We do this across the globe with regularity, yet we're kicked to the curb whenever respect is due. 

I do not consider myself heroic just for doing my job, no matter how perilous the conditions. I just wish my transit management did. Instead, it would rather persecute us for the silliest of perceived infractions. 

We roll wheels no matter what assails Portland. Incessant rain, occasional snow/ice storms, fire or disease, we show up. It would be nice if this simple fact were amplified to our populace, along with simple rules for riding, by those whose job it is to protect and support us.

It's sadly telling that we are lamely labeled "heroes" while our management tirelessly assails us, hidden from media coverage. The only time our story is told is when one of us is falsely-accused of some ridiculous lie, or in the case of my beloved brother who was recently the victim of an errant bullet, thrown to the masses in a simple case of the all-too-bloody commonality American "freedoms" afford us.

Humans are frail. We ask a lot, so that we may pass a better tomorrow upon our beloved spawn. Machines we are not, but that is what we are doomed to become. When we are replaced by non-feeling robots, management will no longer have to worry about contracts or human rights. You see this in their bored faces whenever we implore the "Bored of Directors" to hear the least of our pleas. They are the robots of today; WE, the worker bees who make the honey you all benefit from.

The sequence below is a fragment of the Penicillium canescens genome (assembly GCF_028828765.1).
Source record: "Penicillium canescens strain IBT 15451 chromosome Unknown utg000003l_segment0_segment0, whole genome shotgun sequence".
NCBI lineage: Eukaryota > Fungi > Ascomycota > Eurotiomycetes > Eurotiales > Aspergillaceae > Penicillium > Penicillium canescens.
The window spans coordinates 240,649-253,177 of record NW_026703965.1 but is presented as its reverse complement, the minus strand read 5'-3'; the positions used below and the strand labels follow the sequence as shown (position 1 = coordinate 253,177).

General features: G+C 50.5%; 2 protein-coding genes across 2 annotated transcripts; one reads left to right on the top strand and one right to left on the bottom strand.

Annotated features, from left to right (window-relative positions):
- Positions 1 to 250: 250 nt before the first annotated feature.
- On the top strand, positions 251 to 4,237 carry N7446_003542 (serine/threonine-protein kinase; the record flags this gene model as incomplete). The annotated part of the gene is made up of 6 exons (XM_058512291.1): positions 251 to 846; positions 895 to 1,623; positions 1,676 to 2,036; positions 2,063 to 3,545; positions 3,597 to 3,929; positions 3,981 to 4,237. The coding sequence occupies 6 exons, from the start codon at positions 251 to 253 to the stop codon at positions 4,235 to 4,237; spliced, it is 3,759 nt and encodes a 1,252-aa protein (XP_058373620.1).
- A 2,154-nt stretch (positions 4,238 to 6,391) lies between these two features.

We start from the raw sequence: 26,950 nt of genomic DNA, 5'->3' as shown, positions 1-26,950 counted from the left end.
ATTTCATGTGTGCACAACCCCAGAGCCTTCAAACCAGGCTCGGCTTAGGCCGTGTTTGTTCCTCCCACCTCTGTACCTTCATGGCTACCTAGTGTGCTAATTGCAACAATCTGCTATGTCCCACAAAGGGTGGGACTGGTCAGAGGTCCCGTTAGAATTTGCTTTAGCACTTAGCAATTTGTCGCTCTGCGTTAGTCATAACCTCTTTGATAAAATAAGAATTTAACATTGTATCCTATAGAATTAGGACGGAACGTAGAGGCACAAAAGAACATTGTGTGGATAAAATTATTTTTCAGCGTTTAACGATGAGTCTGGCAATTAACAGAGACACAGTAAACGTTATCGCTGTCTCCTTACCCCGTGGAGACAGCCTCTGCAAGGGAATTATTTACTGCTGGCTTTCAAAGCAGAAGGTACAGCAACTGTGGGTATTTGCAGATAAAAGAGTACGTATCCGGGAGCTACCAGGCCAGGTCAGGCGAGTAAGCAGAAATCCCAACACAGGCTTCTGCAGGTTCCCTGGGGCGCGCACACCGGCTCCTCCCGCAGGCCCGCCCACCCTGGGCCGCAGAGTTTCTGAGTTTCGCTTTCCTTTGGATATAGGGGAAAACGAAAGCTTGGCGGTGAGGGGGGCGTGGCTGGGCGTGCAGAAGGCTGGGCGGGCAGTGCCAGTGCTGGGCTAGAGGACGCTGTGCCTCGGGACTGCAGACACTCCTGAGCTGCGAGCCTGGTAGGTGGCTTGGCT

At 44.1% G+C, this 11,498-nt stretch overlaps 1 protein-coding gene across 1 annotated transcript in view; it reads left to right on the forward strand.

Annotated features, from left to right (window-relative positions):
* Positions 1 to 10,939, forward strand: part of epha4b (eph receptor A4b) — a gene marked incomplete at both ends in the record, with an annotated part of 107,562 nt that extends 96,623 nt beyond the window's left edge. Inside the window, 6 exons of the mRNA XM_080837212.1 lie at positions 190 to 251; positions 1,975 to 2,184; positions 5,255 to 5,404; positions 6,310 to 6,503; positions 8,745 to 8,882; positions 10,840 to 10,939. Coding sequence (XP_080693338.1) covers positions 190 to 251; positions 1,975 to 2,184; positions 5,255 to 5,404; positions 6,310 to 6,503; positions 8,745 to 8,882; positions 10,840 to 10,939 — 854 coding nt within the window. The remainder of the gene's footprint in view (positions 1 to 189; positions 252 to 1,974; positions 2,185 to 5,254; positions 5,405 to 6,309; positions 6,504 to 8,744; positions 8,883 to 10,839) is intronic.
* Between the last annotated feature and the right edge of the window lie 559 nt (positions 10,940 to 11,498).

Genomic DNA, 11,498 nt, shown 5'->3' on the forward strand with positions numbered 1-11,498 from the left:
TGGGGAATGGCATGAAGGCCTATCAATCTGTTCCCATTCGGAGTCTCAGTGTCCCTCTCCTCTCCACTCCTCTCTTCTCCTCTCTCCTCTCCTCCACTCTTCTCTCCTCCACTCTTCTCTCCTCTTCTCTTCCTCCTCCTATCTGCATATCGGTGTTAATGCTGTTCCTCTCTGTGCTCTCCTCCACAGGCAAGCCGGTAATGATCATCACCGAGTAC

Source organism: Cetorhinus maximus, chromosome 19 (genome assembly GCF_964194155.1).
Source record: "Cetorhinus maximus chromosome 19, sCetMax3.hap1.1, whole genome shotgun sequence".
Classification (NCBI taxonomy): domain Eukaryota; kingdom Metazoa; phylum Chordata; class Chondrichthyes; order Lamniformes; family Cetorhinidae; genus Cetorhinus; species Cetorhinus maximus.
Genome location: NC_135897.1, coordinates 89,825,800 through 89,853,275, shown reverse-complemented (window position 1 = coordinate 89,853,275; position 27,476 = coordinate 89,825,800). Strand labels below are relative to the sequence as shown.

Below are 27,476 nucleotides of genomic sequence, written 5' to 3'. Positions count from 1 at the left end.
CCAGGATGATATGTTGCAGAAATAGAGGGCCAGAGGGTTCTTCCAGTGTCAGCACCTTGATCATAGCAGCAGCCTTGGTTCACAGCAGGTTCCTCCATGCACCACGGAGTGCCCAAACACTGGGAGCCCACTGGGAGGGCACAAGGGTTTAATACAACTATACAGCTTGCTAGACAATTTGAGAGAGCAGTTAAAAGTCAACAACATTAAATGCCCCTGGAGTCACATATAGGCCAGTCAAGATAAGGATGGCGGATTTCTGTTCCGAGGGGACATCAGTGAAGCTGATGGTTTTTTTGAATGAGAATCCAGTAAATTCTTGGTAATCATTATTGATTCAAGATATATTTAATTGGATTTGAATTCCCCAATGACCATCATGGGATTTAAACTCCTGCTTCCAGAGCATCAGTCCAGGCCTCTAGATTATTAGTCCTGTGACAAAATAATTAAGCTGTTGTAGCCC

Beware the moment "heroes" are replaced by robots. You won't feel guilty for not thanking us on the way out a bus or rail door. Just keep on looking down at your phones, folks. Nobody will greet your entry or wish you a fond farewell, or stress over hundreds of dangers which could propel you forcefully forward into a disastrous situation while skillfully eliminating each instance. 

You're welcome. Humans guide you to your destination no matter your ignorance of our professionalism. Operators, Dispatchers, Road Supervisors, Maintenance... we're all out there ensuring a smooth ride for your pampered safety. Our management coddles and supports each whiny complaint even though you fail to acknowledge or even see the countless disasters we avoid while you surf the internet. 

Just keep ignorant, Safely-Guided Public. You have no idea how unsafe our management propels you into your ungratefulness. 

We show up anyway. We have mouths to feed, roofs to maintain, futures to build. And you know what? We'll keep doing it no matter how much you insult/assault us. No thanks to you, we're there every 15 minutes or so.

You're welcome. Now please pay attention. Have your fare ready before we open the door. Be kind, respectful and honorable. That's all we ask. The rest is up to US.


  1. I could fertilize my garden with all that hero carp.

  2. I'll feel more appreciative of our company calling us heroes if we got more basic respect from higher up.


The Sun Sets